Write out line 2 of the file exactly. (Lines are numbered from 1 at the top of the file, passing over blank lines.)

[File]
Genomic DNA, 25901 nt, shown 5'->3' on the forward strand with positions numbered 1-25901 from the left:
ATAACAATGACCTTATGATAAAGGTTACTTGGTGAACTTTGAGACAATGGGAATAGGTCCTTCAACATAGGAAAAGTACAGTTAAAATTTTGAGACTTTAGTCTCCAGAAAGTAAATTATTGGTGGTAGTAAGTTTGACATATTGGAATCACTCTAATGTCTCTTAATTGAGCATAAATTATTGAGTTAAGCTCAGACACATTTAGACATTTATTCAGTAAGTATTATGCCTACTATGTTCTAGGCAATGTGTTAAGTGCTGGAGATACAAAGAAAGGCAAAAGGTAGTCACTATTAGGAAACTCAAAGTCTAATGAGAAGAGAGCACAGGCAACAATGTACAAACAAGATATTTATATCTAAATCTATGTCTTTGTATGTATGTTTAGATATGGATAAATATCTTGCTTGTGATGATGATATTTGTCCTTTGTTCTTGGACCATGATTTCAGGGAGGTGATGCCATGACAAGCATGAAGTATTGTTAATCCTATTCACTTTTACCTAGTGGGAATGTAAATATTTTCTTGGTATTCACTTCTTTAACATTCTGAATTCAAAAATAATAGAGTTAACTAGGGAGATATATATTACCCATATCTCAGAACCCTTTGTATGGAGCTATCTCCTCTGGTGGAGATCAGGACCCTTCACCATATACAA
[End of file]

ATAACAATGACCTTATGATAAAGGTTACTTGGTGAACTTTGAGACAATGGGAATAGGTCCTTCAACATAGGAAAAGTACAGTTAAAATTTTGAGACTTTAGTCTCCAGAAAGTAAATTATTGGTGGTAGTAAGTTTGACATATTGGAATCACTCTAATGTCTCTTAATTGAGCATAAATTATTGAGTTAAGCTCAGACACATTTAGACATTTATTCAGTAAGTATTATGCCTACTATGTTCTAGGCAATGTGTTAAGTGCTGGAGATACAAAGAAAGGCAAAAGGTAGTCACTATTAGGAAACTCAAAGTCTAATGAGAAGAGAGCACAGGCAACAATGTACAAACAAGATATTTATATCTAAATCTATGTCTTTGTATGTATGTTTAGATATGGATAAATATCTTGCTTGTGATGATGATATTTGTCCTTTGTTCTTGGACCATGATTTCAGGGAGGTGATGCCATGACAAGCATGAAGTATTGTTAATCCTATTCACTTTTACCTAGTGGGAATGTAAATATTTTCTTGGTATTCACTTCTTTAACATTCTGAATTCAAAAATAATAGAGTTAACTAGGGAGATATATATTACCCATATCTCAGAACCCTTTGTATGGAGCTATCTCCTCTGGTGGAGATCAGGACCCTTCACCATATACAA